This year brought one of the busiest and most intense Atlantic hurricane seasons on record, with 30 named storms.
“We had more named storms than we’ve ever had before,” said Jim Kossin, an atmospheric scientist with the National Oceanic and Atmospheric Association (NOAA) based in Madison, Wisconsin. More storms and a longer hurricane season are probably a result of regional conditions rather than global warming, Kossin said. However, climate change warms the ocean’s surface and drives storm intensification – the change in windspeeds that, for example, raises a Category 4 storm to a Category 5.That warmer water at the surface acts like fuel, providing energy in the form of heat that the hurricane uses to intensify more quickly. This year’s Atlantic hurricane season brought many examples of storms that intensified quickly: ten of the 30 named storms showed rapid intensification.
The planet is also seeing more slow-traveling hurricanes that stall, bringing prolonged rainfall to an area, likely as a result of climate change. Warmer air holds more water vapor (about 7% more water per 1 degree C of warming). The planet is warming at different rates around the globe, which can reduce the temperature and pressure gradients, thus slowing the winds that push hurricanes.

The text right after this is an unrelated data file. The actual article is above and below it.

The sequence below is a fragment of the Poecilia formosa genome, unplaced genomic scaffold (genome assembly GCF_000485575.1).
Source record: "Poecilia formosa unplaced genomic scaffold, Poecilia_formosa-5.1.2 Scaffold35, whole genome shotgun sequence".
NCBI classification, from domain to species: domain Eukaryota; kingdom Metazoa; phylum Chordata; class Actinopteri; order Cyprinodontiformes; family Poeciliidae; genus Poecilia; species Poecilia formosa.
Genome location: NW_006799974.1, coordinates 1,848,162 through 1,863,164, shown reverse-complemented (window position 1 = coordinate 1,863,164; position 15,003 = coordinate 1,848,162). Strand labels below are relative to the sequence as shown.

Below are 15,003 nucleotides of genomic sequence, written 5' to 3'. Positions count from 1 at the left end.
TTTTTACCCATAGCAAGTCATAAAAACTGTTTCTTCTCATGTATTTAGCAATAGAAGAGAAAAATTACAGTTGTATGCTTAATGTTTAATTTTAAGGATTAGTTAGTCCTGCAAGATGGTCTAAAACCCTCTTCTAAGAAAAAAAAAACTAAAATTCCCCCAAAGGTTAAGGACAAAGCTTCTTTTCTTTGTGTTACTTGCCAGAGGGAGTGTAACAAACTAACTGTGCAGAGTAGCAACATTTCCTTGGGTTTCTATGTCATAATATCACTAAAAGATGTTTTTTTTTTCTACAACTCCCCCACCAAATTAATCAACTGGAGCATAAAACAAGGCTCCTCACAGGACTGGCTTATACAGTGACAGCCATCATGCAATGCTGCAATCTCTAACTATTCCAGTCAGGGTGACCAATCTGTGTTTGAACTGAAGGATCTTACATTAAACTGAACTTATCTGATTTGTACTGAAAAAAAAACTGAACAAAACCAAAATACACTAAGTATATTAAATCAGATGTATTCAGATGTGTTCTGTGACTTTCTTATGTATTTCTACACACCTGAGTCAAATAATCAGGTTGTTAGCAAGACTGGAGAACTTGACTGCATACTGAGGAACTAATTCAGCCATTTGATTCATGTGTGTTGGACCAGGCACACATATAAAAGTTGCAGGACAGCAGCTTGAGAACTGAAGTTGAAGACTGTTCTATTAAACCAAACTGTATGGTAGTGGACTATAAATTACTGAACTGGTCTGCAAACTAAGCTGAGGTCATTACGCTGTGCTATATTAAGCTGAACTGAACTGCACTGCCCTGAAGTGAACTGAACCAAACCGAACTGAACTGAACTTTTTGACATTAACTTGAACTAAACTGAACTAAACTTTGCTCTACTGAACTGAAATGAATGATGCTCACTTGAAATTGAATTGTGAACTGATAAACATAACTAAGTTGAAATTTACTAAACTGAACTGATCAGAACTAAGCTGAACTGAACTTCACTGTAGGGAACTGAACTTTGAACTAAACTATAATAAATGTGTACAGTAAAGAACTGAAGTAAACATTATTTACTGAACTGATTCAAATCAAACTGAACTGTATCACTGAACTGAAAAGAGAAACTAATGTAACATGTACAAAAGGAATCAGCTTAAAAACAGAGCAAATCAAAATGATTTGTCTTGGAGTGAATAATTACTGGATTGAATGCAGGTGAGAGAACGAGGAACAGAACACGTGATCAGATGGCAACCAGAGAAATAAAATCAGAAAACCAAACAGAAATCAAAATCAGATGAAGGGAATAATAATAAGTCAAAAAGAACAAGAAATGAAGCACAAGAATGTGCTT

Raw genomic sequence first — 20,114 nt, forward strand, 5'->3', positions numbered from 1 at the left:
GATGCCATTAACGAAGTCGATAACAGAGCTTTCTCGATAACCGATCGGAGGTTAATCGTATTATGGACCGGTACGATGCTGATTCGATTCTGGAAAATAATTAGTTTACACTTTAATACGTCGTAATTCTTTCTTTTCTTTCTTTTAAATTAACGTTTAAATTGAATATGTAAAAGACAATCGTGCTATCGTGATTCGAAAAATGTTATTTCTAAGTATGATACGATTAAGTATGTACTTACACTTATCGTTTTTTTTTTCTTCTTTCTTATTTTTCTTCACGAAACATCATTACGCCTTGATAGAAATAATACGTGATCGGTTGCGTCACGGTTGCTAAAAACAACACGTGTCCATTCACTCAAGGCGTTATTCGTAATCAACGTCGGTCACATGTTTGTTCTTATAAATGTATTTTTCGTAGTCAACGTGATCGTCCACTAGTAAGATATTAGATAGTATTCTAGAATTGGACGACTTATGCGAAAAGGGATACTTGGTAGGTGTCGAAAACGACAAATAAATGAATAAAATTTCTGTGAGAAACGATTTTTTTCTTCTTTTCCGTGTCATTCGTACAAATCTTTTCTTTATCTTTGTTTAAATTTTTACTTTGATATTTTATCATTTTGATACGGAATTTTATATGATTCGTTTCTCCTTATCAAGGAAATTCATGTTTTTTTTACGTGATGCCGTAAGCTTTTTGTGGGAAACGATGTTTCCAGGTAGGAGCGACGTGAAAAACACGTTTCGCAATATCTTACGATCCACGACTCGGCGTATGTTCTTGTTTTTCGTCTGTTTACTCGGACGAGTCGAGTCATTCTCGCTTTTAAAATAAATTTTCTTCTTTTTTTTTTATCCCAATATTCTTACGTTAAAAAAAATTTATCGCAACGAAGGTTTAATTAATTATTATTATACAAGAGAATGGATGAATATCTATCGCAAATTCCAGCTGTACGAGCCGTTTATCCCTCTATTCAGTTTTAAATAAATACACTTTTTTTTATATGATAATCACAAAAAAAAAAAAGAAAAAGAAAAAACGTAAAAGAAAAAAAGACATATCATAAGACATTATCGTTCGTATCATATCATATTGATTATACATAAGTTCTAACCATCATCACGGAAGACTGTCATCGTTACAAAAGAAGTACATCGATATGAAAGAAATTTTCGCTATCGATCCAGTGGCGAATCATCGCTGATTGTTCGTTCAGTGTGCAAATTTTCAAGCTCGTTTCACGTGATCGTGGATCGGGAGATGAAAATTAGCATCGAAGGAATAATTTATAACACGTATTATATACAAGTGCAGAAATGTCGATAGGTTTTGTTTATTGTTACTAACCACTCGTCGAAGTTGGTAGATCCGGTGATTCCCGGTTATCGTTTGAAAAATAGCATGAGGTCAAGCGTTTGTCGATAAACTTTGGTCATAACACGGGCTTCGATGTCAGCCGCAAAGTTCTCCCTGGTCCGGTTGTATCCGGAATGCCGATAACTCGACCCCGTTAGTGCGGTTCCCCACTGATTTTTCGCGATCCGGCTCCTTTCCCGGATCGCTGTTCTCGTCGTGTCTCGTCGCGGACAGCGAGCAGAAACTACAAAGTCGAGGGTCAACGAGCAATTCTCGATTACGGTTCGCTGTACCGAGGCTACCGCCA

That means storms are more likely to stall, bringing sustained high winds and dumping massive amounts of rain in one area. Hurricanes Sally and Eta – which respectively made landfall in Alabama in September and Central America in November – were prime examples.
“Global warming won’t necessarily increase overall tropical storm formation, but when we do get a storm it’s more likely to become stronger. And it’s the strong ones that really matter,” Kossin said.
What does the future hold?
This year we experienced firsthand the ways that more heat is expressed on our planet. The large wildfires, intense hurricanes, and ice loss we saw in 2020 are direct consequences of human-induced climate change. And they’re projected to continue and escalate into the next decade – especially if human-induced greenhouse gas emissions continue at the current rate.